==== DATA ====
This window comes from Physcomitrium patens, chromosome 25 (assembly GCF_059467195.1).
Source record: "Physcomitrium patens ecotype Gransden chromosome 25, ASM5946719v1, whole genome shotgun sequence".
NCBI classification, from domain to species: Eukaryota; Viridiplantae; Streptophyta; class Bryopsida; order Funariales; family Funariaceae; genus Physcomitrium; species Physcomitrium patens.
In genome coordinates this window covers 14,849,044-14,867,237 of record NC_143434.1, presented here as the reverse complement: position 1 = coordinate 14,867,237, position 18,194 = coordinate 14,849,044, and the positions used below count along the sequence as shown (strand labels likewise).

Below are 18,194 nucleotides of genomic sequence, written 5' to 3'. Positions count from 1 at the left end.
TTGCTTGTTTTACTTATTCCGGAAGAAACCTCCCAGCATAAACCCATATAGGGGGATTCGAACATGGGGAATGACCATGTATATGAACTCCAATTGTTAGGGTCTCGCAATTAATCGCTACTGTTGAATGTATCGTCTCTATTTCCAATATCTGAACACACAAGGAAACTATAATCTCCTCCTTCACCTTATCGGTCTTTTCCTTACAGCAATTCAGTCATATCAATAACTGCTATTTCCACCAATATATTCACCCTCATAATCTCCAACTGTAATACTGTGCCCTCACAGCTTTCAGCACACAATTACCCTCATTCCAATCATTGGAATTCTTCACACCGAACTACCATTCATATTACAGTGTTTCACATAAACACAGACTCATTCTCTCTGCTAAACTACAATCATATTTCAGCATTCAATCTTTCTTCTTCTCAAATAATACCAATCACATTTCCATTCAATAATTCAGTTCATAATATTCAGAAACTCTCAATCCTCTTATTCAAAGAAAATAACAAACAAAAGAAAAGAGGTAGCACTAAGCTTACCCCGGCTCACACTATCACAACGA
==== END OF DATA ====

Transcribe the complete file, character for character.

This window comes from Physcomitrium patens, chromosome 25 (assembly GCF_059467195.1).
Source record: "Physcomitrium patens ecotype Gransden chromosome 25, ASM5946719v1, whole genome shotgun sequence".
NCBI classification, from domain to species: Eukaryota; Viridiplantae; Streptophyta; class Bryopsida; order Funariales; family Funariaceae; genus Physcomitrium; species Physcomitrium patens.
In genome coordinates this window covers 14,849,044-14,867,237 of record NC_143434.1, presented here as the reverse complement: position 1 = coordinate 14,867,237, position 18,194 = coordinate 14,849,044, and the positions used below count along the sequence as shown (strand labels likewise).

Below are 18,194 nucleotides of genomic sequence, written 5' to 3'. Positions count from 1 at the left end.
TTGCTTGTTTTACTTATTCCGGAAGAAACCTCCCAGCATAAACCCATATAGGGGGATTCGAACATGGGGAATGACCATGTATATGAACTCCAATTGTTAGGGTCTCGCAATTAATCGCTACTGTTGAATGTATCGTCTCTATTTCCAATATCTGAACACACAAGGAAACTATAATCTCCTCCTTCACCTTATCGGTCTTTTCCTTACAGCAATTCAGTCATATCAATAACTGCTATTTCCACCAATATATTCACCCTCATAATCTCCAACTGTAATACTGTGCCCTCACAGCTTTCAGCACACAATTACCCTCATTCCAATCATTGGAATTCTTCACACCGAACTACCATTCATATTACAGTGTTTCACATAAACACAGACTCATTCTCTCTGCTAAACTACAATCATATTTCAGCATTCAATCTTTCTTCTTCTCAAATAATACCAATCACATTTCCATTCAATAATTCAGTTCATAATATTCAGAAACTCTCAATCCTCTTATTCAAAGAAAATAACAAACAAAAGAAAAGAGGTAGCACTAAGCTTACCCCGGCTCACACTATCACAACGA